# The Indisputable Santa Mathematical Advent CalendarDay 23

Happy 23rd of December!

Throughout the month, to accompany the release of our book on the Mathematics of ChristmasHannah Fry & I are tweeting out Christmathsy bits and pieces, one a day, advent calendar style. Assuming we don’t run out of ideas, that is…

We’re getting to the business end of this advent calendar now and the puzzling is getting serious. High stakes stuff today, as Santa needs help getting into that iconic costume…

Two levels of challenge…

Merry:

And Mayhem!

(For the advanced puzzle, note that not every path starting and ending in A involves a complete circuit of the pole. For example, if Santa follows the path ABCDBA, he has not completed a circuit.)

Each time you enter a room, you MUST follow all of the instructions written there.

For extra credit, try to find Santa’s shortest possible path in each case. And for extra extra credit, prove that your path really is the shortest.

The answers for these two puzzles won’t be available until Boxing Day, so you have an extra couple of days to think about them.

SOLUTION TO YESTERDAY’S PUZZLE

Scroll down for the solution…

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Solution:

The clue was in the name of the hacker: “Caesar of Pisa”.

The first part of the message basically uses the simplest possible Caesar Cipher. The letters have been replaced by their number in the alphabet (A:01, B:02, etc.), but shifted by 1, so that “A” is represented by “02”, “B” by “03”, and so on, with “Z” represented by “01”.

In the second part of the message, these shifted numbers have been replaced by their corresponding Fibonacci numbers (Fibonacci was also known as Leonardo of Pisa): “01” becomes “1”, “02” also becomes “1”, “03” becomes “2”, and so on, up to “26” becomes “121393”.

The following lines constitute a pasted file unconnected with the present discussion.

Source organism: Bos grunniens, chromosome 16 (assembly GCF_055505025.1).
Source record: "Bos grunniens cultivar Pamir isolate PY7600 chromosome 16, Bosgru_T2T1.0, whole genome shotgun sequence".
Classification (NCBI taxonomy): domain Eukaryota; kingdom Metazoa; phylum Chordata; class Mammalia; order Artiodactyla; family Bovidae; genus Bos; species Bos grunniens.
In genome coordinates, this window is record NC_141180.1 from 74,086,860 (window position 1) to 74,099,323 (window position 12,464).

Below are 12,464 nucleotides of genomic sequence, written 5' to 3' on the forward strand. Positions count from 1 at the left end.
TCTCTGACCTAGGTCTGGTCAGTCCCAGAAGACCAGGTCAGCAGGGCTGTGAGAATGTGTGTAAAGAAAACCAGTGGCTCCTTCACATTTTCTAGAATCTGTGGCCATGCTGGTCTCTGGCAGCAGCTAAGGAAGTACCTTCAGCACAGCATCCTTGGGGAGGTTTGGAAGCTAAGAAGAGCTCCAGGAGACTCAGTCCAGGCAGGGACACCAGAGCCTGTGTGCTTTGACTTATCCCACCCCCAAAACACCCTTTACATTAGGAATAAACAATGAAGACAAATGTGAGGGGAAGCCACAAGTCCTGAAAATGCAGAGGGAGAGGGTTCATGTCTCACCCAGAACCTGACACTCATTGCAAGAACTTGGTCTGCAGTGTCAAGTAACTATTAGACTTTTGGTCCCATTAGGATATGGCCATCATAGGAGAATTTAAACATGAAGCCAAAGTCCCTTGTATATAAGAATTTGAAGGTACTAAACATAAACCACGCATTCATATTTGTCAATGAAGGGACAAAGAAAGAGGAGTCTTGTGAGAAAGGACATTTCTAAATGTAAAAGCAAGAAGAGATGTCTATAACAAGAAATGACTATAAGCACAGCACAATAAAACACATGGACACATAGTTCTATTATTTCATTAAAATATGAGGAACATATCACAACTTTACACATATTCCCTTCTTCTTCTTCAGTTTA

Deciphering the message gives the following text:

Dear Santa. Please could you bring me a stellated icosahedron. Thank you. Zara (aged 8)

Of course, there is actually some ambiguity about the child’s name, since “A” and “Z” both end up mapping to “1”. She could also plausibly be called “Azra” or “Aara”, but “Zara” is by far the most common of the three (in the English-speaking world, at least), so Santa would probably be best advised to go with that, if forced to make a guess.

Well done to Troy ToTheWorldHarry PilgrimPRLAdam, ExceptionalLiarReplicat, Catherine Evans and Olaf Doschke (who showed his working – see below). Mince pies all round, with a bonus brandy snap for those who picked up on the name issue:

## 5 thoughts on “The Indisputable Santa Mathematical Advent CalendarDay 23”

1. Olaf Doschle

As I already said per PM, wrapping around and mapping Z to 1 is not really according to some “unwritten encryption rule” for bijective code:letter mappings. As there are infinite Fibonacci numbers there also is no need to wrap around at any point.

Anyway after failing with statistical approach I concentrated on numeric series, took a bit time to think of Fibonacci and then mapped the second 1 o A just for reasons of unambigous codes (while they were not in your outset) and on the basis A was the only letter, which could have started a word or name with first two same letters (like Aaron).

If the shift would have been 2 starting to map with the second 1 would have failed and the thought of shifting one further would have solved it and then revealed the double meaning of 1 at the ZOU of THANK ZOU.

Anyway, nice puzzle.

2. Stephen Morris

[SOLUTIONS & OPTIMALITY PROOF FOR BOTH PUZZLES. REMOVED FOR SPOILER REASONS. REPRODUCED ON DAY 26]